When there are no tags or microchip, you can contact the SPCA serving Erie County, The Buffalo Animal Shelter, the West Seneca Dog Warden to come and pick up a stray animal if you are unable to keep it at your home.
Can’t I just leave the stray I found with you?
Unfortunately, we just don’t have the space or staff to operate as an animal shelter. You can contact any of the shelters listed above to help the animal find its people.
Does my dog really have to have that heartworm blood test every year?
Yes! Because of the way this deadly parasite develops, yearly testing is necessary!
But I give that pill every month!
It is always possible for a dog to spit a pill out, or vomit before it can be absorbed. It is easy to miss a dose—life happens! Because it is dangerous to give the preventive medication to a dog who has heartworm disease, it is important that your dog be tested yearly, even when on prevention.
Why do you keep telling me I should prevent Heartworm in the winter? You say it is transmitted by mosquitos. How many mosquitos are around in Buffalo in December?
We are glad you asked! Mosquitos prefer warm weather, but they start to become active at temperatures as low as 50 degrees. Here in Buffalo, it isn’t always cold through the entire winter, as you can see from this chart. (Link) (I’m sending the temperature chart as a separate file) The temperatures show the high and low temperatures from October, when many people stop giving heartworm prevention, to April, six months later. We often have warm spells in the winter when infective mosquitos can be active, and transmit the parasite, giving it plenty of time to develop into mature heartworm.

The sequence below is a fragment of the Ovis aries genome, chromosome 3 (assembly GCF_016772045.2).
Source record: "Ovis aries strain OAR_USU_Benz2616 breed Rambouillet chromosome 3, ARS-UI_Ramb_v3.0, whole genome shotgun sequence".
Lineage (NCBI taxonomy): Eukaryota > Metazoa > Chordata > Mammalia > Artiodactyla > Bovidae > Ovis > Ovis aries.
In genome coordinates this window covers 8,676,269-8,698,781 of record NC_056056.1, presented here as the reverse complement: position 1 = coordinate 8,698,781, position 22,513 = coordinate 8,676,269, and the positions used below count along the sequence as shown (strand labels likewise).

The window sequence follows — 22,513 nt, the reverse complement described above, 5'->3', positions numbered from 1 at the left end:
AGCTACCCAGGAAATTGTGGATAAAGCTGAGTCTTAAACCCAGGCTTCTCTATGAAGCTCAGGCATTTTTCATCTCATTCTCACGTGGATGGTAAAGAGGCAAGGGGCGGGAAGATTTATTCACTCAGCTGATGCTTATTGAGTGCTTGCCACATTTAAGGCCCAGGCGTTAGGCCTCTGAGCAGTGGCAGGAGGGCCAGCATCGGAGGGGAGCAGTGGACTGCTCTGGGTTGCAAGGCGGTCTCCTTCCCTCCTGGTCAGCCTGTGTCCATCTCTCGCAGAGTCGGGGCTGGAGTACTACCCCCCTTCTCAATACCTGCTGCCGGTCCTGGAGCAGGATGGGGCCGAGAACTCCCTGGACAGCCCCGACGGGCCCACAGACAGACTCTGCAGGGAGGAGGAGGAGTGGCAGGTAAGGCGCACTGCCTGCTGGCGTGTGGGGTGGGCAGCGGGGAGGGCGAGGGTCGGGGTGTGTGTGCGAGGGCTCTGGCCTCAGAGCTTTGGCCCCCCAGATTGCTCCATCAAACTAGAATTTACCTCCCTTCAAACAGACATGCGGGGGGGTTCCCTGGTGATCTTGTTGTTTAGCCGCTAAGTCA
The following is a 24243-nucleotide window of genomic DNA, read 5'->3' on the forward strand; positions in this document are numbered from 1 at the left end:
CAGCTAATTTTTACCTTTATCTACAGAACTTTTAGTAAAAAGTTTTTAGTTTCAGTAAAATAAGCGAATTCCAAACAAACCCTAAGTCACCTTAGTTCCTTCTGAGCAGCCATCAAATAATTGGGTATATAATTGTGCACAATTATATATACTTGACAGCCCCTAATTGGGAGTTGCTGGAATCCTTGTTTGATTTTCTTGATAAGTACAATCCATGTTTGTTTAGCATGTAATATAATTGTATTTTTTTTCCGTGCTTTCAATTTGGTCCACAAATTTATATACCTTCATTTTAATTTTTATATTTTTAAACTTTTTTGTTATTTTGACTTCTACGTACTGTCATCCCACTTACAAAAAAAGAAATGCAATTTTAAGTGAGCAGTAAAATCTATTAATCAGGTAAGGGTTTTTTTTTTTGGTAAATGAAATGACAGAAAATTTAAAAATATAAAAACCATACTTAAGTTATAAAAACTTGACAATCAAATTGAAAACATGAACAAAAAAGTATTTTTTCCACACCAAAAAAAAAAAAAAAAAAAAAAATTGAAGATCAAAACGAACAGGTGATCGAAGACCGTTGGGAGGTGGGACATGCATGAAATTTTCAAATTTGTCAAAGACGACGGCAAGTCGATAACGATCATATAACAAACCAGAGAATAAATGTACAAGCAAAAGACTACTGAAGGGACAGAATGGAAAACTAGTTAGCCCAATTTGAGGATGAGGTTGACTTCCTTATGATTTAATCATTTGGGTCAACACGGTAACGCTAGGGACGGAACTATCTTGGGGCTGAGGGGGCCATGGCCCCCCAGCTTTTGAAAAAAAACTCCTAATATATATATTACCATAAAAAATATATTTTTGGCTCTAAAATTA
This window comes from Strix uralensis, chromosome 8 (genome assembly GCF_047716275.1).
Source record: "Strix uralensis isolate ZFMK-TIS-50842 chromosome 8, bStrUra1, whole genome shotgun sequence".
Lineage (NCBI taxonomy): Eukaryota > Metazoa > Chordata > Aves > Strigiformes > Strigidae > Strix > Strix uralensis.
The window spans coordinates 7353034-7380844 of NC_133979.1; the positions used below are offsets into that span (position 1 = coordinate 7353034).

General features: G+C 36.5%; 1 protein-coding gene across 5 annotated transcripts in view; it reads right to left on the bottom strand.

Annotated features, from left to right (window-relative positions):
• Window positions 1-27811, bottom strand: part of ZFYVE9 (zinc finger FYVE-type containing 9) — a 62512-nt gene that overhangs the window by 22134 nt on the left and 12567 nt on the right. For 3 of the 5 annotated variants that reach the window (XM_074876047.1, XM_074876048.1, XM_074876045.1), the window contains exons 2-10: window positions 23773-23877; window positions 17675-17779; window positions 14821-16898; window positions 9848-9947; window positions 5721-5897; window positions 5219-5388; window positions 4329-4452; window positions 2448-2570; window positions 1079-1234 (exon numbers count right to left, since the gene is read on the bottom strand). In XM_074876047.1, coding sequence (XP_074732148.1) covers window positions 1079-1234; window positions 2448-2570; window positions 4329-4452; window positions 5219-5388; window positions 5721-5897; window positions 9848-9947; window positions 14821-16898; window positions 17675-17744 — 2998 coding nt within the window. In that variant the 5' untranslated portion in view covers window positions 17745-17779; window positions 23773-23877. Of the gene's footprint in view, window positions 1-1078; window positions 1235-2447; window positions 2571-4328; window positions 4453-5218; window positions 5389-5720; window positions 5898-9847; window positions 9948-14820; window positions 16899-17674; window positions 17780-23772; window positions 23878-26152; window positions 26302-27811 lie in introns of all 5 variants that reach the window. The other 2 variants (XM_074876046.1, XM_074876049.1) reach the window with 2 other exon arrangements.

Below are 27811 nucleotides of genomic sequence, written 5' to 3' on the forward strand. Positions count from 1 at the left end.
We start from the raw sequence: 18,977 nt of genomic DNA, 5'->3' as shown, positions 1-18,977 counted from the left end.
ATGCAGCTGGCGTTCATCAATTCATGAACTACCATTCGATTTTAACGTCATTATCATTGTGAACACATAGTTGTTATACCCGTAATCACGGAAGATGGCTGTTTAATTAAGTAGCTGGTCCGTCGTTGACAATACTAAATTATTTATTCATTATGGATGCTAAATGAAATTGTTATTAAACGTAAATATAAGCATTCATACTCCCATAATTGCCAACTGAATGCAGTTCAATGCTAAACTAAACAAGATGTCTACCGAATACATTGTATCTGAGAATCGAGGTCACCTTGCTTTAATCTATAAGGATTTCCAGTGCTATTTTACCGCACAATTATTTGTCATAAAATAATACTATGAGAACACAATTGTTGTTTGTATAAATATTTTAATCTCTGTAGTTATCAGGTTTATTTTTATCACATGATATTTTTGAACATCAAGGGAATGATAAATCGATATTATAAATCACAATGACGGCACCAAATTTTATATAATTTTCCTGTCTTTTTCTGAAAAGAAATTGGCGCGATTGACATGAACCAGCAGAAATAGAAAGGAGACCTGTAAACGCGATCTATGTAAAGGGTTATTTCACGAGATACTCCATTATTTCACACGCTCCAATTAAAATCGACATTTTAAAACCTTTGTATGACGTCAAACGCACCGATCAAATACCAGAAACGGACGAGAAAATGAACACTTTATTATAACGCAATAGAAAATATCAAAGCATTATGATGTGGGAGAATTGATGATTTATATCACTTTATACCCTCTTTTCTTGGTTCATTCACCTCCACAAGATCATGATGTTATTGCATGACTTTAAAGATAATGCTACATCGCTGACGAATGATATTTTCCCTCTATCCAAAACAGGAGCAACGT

In addition to preventing Heartworms, the medication also prevents intestinal parasites, which are transmissible all year round.
My cat never goes outdoors. Do I really need to vaccinate her?
Yes! Many of the diseases that vaccines protect against can be carried on shoes, clothing, or through the air. Rabies is required by law for cats as well as for dogs, and even an indoor cat can be exposed. Bats are one of the major Rabies carriers in our area, and bats can, and do, enter homes. If your cat encounters a bat, it is considered by the Erie County Health Department as being exposed to rabies, and could then be considered under quarantine or even euthanized. Keeping your indoor cat up to date on vaccines protects everyone.
My pet is sick.Do I have to come in for an exam? Can’t I just have some medicine?
Federal Law prevents us from prescribing any medications without having seen the patient. It is impossible for the veterinarian to determine what is wrong without examining your pet. Many different illnesses often share similar symptoms. To provide excellent care, we must examine your cat or dog.
Can’t I just give some of my own medication to make my pet feel better?
NO! Cats and dogs are NOT furry miniature humans! Many human medications are toxic to pets, especially to cats. A tiny amount of acetaminophen can kill a cat. Be safe. Have your pet examined first, and only give medication that has been specifically prescribed by the veterinarian.